NASHVILLE (TN Tribune) –The Nashville chapter of the Blacks in Technology Foundation (BIT-Nashville) announces today Amazon as the title sponsor of BIT-Nashville for the next year.
BIT is a global non-profit with over 14,000 members in seven countries around the world. The goal of the organization is to increase the number of Black people in tech, while facilitating the advancement of those already in the industry.
BIT membership is free and many training programs are free or subsidized by corporate sponsors, including Disney, Citi – and now for the Nashville chapter – Amazon.
Local tech company Rachel + Winfree Consulting organized the Nashville chapter of the BIT earlier this year in an effort to grow and connect the Nashville Black tech community.
According to Holly Rachel, BIT-Nashville co-organizer and President: “Naming Amazon as the title sponsor for the year is such an exciting milestone for BIT-Nashville.
“This title sponsorship will provide many opportunities for BIT-Nashville to grow and reach even more people. It will benefit the Nashville Black tech community by helping us keep membership free, supporting more BIT-Nashville member programs, and giving us the means to support other local organizations that are doing important work for our community.”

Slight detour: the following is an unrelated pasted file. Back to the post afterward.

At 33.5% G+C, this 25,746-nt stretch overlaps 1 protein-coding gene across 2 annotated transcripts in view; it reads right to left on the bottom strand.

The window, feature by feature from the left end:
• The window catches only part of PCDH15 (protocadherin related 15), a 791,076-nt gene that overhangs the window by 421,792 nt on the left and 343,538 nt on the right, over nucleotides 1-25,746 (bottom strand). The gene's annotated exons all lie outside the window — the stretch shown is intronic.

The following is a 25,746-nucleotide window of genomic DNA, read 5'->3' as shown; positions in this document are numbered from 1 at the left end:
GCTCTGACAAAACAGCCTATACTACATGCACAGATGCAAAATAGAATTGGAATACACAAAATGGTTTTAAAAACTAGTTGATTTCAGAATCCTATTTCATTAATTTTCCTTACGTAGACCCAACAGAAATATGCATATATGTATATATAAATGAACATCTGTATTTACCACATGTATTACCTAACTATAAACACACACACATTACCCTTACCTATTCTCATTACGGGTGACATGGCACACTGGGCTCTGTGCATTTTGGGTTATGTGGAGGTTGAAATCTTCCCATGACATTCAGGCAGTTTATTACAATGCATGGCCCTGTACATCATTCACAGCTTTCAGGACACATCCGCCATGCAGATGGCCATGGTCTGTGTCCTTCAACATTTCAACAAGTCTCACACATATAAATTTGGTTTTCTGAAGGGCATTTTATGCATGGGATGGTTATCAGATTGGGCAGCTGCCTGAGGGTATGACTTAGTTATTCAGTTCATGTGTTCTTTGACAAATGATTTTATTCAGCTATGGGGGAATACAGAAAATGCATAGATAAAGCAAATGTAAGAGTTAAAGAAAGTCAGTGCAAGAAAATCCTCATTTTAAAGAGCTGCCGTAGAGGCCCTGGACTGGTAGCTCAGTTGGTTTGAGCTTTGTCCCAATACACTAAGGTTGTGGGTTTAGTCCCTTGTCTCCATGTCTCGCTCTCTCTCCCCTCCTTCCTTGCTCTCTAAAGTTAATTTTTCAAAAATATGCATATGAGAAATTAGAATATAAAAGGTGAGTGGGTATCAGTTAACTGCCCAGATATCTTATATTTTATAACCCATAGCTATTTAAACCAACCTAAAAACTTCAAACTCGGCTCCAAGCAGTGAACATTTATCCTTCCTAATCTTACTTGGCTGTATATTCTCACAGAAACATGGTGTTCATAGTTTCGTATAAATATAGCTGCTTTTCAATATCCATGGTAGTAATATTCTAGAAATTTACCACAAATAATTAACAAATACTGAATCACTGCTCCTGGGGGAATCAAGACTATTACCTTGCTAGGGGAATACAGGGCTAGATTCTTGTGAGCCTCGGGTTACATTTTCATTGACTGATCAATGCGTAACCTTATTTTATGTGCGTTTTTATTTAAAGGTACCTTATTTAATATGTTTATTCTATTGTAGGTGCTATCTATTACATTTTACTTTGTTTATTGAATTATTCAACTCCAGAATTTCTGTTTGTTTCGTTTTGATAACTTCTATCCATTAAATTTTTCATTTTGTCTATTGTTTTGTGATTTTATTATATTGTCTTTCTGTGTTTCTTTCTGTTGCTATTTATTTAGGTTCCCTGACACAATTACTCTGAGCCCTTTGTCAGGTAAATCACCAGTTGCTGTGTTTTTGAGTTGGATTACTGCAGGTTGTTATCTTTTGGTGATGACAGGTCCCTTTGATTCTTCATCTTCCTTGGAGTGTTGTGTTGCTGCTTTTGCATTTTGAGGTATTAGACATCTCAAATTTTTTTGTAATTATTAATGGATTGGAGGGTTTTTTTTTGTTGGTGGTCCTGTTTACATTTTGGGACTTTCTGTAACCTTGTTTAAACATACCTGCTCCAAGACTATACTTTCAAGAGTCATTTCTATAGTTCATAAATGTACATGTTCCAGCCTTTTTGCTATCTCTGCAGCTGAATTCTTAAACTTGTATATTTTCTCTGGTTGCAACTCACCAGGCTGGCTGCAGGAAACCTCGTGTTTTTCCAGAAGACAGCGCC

“This partnership will go a long way in creating the pipeline for Blacks in the tech industry, as well as fulfilling the promise of BIT-Nashville to highlight and bring more awareness to minorities in tech.” said Lena Winfree, BIT-Nashville co-organizer and Vice President.
“A diverse and competitive workforce means more opportunity in Nashville, a stronger economy, and a workforce that is both reflective of our community and brings valuable perspectives to the table,” said Courtney Ross, Amazon’s Nashville Senior Manager of External Affairs. “Supporting the BIT Foundation means more programming, resources, and mentorship to help our neighbors pursue innovative, inclusive opportunities.”
Member perks of the BIT Foundation include funding for technical certifications and nano-degrees, technical apprenticeships, contract-to-hire programs, computer and broadband subsidies for low income households, and soft skills training such as resume writing and interview prep.
Holly Rachel adds, “The support that we have gotten from Amazon is encouraging, and we are looking forward to working with them, as well as our other sponsors and community partners to provide more opportunities and resources for our members. It’s important to us to build relationships with the leading companies in Nashville’s tech industry so that we can provide as much community value as we can.”